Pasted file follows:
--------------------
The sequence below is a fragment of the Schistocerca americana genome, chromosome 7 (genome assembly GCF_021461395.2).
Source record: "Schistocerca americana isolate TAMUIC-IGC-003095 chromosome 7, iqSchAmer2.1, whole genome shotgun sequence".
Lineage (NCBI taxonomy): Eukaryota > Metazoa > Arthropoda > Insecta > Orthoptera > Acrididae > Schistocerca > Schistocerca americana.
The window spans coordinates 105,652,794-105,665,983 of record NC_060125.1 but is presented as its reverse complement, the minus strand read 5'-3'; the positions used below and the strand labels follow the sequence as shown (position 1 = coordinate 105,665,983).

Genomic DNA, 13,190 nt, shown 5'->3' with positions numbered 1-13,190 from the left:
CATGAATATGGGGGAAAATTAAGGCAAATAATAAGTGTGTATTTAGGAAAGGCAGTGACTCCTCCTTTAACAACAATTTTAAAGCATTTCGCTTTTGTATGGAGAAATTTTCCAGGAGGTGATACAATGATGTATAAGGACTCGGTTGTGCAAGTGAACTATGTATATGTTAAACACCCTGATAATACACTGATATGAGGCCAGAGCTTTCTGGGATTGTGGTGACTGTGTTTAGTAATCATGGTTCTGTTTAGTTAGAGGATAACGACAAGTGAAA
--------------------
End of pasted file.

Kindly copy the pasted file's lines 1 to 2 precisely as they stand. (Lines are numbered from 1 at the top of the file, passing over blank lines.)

The sequence below is a fragment of the Schistocerca americana genome, chromosome 7 (genome assembly GCF_021461395.2).
Source record: "Schistocerca americana isolate TAMUIC-IGC-003095 chromosome 7, iqSchAmer2.1, whole genome shotgun sequence".